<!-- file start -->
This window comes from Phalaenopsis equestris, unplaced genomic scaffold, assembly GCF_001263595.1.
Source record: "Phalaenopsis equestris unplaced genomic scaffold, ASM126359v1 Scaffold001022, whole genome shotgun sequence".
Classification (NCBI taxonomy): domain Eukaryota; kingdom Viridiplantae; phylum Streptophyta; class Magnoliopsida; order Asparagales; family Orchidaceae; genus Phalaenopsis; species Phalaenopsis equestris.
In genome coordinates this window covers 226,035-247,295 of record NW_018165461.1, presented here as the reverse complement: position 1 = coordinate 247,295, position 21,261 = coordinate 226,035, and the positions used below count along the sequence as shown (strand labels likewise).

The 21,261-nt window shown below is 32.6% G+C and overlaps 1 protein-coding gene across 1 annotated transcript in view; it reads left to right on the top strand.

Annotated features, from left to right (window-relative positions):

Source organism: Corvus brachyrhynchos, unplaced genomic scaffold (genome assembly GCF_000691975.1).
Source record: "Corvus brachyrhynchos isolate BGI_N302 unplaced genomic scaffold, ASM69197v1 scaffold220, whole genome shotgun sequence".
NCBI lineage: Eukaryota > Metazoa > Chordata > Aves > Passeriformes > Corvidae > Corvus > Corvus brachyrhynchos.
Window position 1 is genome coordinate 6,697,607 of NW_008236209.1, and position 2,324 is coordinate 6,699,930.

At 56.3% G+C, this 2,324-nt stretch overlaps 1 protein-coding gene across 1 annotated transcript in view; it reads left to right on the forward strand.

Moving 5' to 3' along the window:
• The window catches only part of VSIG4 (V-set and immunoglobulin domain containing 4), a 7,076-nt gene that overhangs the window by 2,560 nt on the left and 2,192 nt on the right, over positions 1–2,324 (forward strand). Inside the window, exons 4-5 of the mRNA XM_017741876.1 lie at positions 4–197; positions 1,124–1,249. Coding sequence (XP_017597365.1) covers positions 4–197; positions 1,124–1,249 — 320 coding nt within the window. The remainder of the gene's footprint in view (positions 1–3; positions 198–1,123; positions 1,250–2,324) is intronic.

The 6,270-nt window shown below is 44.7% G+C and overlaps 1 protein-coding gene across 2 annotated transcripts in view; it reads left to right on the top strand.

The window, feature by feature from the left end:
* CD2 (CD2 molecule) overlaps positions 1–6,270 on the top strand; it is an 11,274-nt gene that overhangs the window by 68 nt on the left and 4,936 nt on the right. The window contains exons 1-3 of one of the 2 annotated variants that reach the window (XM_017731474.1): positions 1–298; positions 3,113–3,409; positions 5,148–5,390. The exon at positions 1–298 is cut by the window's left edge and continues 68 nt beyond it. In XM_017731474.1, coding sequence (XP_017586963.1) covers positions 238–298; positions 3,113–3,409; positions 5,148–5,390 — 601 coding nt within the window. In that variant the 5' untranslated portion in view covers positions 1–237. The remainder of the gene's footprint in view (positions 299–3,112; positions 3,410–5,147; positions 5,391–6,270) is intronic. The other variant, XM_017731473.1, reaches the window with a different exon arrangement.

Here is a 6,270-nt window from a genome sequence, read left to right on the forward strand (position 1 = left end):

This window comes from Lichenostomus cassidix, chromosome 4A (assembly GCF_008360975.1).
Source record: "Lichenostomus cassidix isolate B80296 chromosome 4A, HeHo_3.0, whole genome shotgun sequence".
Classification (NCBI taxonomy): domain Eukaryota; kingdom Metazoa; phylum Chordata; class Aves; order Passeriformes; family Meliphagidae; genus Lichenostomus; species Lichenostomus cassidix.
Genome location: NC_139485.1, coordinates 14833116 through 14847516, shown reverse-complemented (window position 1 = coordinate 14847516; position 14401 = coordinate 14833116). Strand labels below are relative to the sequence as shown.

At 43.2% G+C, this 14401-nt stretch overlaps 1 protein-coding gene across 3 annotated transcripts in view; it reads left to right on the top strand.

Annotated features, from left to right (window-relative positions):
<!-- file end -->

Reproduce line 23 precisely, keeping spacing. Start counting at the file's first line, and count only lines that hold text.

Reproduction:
Annotated features, from left to right (window-relative positions):